Document Detail


Neurodevelopmental implications of ocular motor apraxia.
MedLine Citation:
PMID:  16288671     Owner:  NLM     Status:  MEDLINE    
Abstract/OtherAbstract:
Ocular motor apraxia (OMA), a disorder of saccadic initiation, may be congenital or acquired. While the acquired form is frequently associated with significant neuropathology, the congenital form is often regarded as relatively benign. Many children with congenital OMA who were observed clinically have shown neurodevelopmental disturbance over time. A retrospective review was taken of 34 consecutive patients (22 males and 12 females), seen over a 20-year period, to evaluate the frequency and type of associated neurodevelopmental problems. Age at presentation ranged from 8 weeks to 14 years, with a mean age of 10 years. Of 29 children with congenital OMA, 15 had imaging evidence of structural central nervous system abnormalities (with cerebellar hypoplasia the most frequent abnormality detected). Eleven of the 14 patients with no structural abnormality showed abnormal neurodevelopment. This study suggests that congenital OMA is not a benign diagnosis, even in the absence of overt neurological disturbance at the time of presentation.
Authors:
J E Marr; S H Green; H E Willshaw
Publication Detail:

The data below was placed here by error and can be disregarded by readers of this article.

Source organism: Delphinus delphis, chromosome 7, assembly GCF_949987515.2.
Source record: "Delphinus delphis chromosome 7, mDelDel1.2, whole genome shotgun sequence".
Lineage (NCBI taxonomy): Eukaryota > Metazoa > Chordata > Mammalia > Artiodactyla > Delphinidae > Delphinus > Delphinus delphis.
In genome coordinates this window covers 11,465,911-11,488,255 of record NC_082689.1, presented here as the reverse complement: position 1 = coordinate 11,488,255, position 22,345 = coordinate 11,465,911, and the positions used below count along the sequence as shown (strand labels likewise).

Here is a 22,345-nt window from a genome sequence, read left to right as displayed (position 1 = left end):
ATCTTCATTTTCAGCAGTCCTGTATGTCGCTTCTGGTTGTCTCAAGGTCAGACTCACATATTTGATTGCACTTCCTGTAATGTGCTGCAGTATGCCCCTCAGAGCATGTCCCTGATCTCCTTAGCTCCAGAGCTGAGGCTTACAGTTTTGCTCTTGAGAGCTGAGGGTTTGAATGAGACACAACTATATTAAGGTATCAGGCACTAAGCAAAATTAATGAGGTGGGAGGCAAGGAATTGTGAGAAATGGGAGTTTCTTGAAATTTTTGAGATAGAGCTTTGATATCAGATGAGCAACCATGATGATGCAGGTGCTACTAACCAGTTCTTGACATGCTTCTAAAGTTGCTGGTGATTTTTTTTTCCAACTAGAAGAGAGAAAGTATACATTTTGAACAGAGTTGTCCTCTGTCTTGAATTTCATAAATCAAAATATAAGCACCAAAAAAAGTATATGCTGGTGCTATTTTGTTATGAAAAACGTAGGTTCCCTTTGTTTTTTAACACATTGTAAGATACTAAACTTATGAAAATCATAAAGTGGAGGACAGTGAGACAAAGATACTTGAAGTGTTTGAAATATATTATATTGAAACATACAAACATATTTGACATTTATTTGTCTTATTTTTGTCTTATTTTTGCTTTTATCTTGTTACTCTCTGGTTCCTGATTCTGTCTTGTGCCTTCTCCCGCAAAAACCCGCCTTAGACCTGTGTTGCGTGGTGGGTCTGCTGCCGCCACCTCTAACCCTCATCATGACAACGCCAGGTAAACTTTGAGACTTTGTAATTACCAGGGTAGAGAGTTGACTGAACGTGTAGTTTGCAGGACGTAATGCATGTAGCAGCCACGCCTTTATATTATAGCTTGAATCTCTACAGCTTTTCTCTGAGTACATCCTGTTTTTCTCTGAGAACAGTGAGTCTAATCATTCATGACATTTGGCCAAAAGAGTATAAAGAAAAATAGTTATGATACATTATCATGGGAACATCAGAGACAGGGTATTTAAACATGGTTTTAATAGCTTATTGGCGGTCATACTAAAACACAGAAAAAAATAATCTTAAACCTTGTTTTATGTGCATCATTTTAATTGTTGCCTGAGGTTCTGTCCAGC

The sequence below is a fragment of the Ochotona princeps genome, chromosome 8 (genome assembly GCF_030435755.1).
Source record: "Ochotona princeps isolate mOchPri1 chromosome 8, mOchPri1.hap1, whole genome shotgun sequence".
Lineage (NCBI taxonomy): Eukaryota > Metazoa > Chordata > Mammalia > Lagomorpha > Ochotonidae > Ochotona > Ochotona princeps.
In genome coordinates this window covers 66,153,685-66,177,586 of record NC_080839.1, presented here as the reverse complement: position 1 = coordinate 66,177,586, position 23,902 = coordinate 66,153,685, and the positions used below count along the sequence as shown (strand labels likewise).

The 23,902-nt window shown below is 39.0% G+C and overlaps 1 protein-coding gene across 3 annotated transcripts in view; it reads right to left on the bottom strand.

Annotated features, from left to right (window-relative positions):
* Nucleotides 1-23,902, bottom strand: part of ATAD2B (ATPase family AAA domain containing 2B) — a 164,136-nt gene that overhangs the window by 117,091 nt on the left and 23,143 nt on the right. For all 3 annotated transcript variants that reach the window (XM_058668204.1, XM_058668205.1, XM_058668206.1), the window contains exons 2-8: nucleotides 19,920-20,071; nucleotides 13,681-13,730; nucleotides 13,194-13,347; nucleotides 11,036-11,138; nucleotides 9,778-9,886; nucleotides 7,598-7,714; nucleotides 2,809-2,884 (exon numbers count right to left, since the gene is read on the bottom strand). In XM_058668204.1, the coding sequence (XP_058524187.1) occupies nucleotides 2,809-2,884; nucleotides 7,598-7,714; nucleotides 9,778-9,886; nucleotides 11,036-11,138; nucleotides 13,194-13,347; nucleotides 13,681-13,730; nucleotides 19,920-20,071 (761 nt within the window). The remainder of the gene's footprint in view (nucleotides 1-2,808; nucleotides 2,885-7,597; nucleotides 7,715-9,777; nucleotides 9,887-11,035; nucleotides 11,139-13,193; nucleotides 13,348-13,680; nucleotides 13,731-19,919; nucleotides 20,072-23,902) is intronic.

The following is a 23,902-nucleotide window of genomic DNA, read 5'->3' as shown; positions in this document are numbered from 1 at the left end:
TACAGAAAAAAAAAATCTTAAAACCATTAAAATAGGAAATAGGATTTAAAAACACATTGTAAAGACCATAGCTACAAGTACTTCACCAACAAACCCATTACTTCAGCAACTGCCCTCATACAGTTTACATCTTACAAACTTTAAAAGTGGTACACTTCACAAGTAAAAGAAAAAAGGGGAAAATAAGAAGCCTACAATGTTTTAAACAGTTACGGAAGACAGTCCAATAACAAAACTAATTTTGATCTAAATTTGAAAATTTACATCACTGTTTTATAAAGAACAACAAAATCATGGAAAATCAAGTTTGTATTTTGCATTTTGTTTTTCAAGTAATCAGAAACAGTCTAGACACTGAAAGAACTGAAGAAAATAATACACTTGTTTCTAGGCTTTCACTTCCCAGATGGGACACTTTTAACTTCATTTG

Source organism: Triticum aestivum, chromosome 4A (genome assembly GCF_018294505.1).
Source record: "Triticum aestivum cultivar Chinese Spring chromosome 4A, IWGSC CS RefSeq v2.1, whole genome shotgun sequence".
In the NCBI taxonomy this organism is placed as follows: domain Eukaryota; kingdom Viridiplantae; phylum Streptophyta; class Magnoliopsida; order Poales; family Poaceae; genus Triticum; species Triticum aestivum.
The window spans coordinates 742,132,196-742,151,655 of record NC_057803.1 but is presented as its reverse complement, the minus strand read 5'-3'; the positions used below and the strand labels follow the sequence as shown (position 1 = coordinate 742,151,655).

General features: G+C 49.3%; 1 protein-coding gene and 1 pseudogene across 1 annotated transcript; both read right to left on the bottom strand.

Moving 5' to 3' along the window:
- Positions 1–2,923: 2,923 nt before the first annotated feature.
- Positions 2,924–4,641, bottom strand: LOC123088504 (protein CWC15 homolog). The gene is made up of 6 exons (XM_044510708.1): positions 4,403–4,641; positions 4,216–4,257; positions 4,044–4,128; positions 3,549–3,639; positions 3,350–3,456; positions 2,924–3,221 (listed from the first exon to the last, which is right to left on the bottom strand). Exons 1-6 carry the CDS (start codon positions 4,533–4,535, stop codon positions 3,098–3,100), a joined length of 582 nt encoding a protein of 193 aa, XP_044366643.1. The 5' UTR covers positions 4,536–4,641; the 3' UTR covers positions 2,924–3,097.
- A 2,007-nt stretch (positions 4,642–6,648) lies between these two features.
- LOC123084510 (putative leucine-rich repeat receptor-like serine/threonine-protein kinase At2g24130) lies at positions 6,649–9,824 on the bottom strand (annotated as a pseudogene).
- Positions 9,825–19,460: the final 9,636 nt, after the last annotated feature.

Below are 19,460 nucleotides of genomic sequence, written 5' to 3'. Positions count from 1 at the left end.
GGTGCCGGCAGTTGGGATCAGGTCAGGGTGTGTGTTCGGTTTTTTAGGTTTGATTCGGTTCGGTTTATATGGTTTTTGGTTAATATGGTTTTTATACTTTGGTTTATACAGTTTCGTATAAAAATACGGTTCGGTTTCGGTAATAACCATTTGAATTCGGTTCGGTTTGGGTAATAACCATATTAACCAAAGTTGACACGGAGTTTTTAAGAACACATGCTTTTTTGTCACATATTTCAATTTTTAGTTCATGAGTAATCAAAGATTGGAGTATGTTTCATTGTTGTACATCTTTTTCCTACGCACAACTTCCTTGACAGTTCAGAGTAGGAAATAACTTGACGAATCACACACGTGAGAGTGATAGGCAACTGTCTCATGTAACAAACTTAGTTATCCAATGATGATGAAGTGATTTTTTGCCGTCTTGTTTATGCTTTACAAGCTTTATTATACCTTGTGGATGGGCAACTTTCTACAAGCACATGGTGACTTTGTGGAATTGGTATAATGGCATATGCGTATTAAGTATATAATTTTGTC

Type:  Journal Article    
Journal Detail:
Title:  Developmental medicine and child neurology     Volume:  47     ISSN:  0012-1622     ISO Abbreviation:  Dev Med Child Neurol     Publication Date:  2005 Dec 
Date Detail:
Created Date:  2005-11-18     Completed Date:  2005-12-23     Revised Date:  2009-11-11    
Medline Journal Info:
Nlm Unique ID:  0006761     Medline TA:  Dev Med Child Neurol     Country:  England    
Other Details:
Languages:  eng     Pagination:  815-9     Citation Subset:  IM    
Affiliation:
Hallamshire Hospital, Sheffield, UK.
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MeSH Terms
Descriptor/Qualifier:
Adolescent
Age of Onset
Child
Child Development
Child, Preschool
Female
Humans
Infant
Male
Nervous System / growth & development*
Ocular Motility Disorders / complications*,  congenital*
Retrospective Studies
Risk Factors

From MEDLINE®/PubMed®, a database of the U.S. National Library of Medicine


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